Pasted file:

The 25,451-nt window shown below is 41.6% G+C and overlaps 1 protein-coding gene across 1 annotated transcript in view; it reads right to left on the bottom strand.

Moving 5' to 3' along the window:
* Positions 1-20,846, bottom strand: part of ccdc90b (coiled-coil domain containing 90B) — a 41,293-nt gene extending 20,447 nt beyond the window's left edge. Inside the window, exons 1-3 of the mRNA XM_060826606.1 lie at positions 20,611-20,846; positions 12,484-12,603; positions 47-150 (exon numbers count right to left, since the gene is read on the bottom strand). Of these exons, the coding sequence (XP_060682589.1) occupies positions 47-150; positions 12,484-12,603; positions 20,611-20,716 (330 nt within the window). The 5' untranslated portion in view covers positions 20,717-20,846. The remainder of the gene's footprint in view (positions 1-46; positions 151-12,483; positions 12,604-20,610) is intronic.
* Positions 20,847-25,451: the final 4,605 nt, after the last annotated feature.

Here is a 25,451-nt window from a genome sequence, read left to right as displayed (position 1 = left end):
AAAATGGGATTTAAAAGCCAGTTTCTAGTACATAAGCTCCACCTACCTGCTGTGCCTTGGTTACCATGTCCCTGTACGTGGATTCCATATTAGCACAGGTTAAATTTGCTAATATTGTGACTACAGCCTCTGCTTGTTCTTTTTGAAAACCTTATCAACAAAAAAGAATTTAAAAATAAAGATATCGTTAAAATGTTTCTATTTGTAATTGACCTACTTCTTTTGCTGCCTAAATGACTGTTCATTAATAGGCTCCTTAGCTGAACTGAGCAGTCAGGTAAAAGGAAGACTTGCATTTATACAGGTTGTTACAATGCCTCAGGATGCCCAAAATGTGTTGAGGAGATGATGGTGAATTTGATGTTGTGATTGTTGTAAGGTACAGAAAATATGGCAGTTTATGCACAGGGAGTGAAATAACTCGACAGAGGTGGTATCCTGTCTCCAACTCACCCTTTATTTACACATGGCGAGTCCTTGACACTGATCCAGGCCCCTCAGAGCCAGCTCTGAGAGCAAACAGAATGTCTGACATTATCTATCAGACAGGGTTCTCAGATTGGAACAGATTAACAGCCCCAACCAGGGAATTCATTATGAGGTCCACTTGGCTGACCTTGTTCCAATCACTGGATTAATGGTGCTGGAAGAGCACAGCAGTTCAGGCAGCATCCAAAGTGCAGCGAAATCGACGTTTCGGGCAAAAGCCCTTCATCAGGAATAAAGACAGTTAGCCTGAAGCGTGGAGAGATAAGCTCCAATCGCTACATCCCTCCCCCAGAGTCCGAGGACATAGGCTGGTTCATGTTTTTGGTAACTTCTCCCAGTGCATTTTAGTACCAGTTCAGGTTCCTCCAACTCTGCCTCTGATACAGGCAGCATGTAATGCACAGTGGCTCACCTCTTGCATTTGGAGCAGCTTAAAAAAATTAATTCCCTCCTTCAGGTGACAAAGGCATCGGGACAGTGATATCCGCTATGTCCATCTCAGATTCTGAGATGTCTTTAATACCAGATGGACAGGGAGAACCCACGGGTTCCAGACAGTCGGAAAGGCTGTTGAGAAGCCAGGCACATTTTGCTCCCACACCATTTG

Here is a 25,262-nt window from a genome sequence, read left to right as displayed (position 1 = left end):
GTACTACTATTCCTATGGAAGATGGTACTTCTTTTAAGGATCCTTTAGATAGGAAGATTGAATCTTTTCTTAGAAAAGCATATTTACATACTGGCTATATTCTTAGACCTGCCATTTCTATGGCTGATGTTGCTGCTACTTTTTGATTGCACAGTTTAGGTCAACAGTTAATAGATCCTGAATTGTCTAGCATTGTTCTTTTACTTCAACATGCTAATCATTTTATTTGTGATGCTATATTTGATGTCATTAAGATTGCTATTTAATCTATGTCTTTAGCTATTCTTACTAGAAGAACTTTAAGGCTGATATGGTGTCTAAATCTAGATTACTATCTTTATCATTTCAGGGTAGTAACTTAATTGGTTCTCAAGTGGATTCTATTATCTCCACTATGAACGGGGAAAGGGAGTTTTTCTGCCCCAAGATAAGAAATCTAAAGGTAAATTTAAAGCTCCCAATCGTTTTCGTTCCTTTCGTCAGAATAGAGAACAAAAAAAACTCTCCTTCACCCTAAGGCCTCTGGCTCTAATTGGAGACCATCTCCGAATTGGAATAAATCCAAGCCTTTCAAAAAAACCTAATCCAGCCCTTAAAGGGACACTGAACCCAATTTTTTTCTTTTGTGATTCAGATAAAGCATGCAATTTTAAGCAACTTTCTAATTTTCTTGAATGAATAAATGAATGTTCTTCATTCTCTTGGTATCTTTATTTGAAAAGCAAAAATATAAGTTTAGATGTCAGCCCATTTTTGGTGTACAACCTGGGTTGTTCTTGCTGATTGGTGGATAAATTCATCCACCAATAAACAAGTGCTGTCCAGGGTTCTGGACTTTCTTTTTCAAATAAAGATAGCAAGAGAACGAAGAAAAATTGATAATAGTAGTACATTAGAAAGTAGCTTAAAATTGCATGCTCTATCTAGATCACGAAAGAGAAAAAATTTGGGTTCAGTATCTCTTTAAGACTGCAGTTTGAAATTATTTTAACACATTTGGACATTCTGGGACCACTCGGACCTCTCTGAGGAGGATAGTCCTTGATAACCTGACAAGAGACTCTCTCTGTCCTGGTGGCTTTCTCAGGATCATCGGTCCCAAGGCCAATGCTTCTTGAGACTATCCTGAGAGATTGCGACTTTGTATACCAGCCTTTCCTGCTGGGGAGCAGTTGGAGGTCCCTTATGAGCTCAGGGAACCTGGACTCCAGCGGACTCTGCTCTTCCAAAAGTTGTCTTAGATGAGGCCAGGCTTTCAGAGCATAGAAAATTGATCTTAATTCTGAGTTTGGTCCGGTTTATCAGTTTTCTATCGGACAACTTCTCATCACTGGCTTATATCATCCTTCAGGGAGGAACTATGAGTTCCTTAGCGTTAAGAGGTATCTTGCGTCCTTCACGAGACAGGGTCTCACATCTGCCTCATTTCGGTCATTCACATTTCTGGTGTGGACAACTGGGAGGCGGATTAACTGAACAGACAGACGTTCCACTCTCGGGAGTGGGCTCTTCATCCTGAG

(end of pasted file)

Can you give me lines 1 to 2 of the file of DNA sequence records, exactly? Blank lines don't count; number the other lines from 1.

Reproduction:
The 25,451-nt window shown below is 41.6% G+C and overlaps 1 protein-coding gene across 1 annotated transcript in view; it reads right to left on the bottom strand.

Moving 5' to 3' along the window: